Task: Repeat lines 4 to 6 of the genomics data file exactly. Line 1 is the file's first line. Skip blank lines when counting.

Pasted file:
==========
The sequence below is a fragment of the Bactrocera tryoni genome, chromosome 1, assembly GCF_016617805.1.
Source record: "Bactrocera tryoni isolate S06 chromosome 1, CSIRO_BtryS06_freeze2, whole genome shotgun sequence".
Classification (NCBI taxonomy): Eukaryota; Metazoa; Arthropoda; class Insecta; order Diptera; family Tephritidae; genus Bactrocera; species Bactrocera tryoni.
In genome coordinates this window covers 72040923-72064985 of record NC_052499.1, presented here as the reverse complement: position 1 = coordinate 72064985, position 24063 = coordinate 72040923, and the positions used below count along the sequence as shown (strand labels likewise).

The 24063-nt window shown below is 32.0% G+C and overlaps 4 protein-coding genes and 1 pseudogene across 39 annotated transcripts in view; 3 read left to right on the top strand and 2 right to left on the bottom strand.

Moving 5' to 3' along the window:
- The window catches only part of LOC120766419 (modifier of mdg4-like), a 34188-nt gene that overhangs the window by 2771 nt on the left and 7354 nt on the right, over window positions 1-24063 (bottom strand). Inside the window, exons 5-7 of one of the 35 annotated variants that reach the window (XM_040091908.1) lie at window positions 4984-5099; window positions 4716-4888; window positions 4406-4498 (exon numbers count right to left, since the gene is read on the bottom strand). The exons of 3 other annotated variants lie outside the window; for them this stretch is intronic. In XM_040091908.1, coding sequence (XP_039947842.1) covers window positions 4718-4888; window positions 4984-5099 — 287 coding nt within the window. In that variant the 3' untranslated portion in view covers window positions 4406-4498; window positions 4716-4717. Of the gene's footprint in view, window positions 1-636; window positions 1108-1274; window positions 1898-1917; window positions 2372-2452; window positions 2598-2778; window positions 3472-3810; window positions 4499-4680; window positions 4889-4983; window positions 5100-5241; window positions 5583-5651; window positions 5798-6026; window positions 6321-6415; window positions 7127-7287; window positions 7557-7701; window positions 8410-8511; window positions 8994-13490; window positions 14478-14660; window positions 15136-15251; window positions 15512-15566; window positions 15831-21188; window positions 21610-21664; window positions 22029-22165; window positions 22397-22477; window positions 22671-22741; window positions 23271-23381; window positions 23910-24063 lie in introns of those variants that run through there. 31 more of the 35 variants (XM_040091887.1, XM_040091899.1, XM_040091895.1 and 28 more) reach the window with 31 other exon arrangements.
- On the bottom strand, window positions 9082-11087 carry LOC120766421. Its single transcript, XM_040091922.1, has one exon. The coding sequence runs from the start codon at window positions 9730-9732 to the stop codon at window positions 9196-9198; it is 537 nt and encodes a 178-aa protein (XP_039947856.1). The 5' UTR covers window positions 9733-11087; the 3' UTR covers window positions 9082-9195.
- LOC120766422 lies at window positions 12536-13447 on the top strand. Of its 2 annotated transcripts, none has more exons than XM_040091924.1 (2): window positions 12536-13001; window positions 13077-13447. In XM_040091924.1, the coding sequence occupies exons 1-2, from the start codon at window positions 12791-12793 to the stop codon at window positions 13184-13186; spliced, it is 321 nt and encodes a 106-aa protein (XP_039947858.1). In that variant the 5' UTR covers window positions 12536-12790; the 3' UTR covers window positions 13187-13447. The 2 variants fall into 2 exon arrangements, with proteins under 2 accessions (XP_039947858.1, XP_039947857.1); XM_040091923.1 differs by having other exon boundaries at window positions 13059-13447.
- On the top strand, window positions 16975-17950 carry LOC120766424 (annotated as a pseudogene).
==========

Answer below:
In genome coordinates this window covers 72040923-72064985 of record NC_052499.1, presented here as the reverse complement: position 1 = coordinate 72064985, position 24063 = coordinate 72040923, and the positions used below count along the sequence as shown (strand labels likewise).

The 24063-nt window shown below is 32.0% G+C and overlaps 4 protein-coding genes and 1 pseudogene across 39 annotated transcripts in view; 3 read left to right on the top strand and 2 right to left on the bottom strand.

Moving 5' to 3' along the window: